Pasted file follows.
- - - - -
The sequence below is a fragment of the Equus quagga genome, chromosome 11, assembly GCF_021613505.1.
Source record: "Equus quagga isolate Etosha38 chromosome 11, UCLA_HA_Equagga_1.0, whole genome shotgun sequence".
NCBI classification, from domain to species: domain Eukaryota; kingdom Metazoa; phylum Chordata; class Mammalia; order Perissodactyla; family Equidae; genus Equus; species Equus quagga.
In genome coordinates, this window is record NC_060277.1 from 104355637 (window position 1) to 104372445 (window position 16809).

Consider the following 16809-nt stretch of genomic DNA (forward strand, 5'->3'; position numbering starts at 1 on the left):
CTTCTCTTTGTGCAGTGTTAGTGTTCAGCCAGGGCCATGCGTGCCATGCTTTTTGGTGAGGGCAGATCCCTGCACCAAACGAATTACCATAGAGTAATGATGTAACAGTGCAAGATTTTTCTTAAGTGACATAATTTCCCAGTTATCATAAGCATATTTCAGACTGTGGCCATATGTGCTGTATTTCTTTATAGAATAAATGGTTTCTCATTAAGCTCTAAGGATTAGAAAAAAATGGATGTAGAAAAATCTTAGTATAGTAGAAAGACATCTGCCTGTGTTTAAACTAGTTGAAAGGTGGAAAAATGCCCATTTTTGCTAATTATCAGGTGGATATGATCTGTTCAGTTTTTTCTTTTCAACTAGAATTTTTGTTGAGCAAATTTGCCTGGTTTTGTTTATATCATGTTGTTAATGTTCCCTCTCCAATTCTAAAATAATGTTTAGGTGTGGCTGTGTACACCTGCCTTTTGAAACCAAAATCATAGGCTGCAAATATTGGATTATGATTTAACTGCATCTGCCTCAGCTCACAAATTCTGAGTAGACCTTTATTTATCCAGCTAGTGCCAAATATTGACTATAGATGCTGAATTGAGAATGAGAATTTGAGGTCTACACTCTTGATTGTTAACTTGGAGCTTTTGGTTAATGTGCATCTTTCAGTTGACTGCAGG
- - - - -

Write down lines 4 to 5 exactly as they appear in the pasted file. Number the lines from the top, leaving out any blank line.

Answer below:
In genome coordinates, this window is record NC_060277.1 from 104355637 (window position 1) to 104372445 (window position 16809).

Consider the following 16809-nt stretch of genomic DNA (forward strand, 5'->3'; position numbering starts at 1 on the left):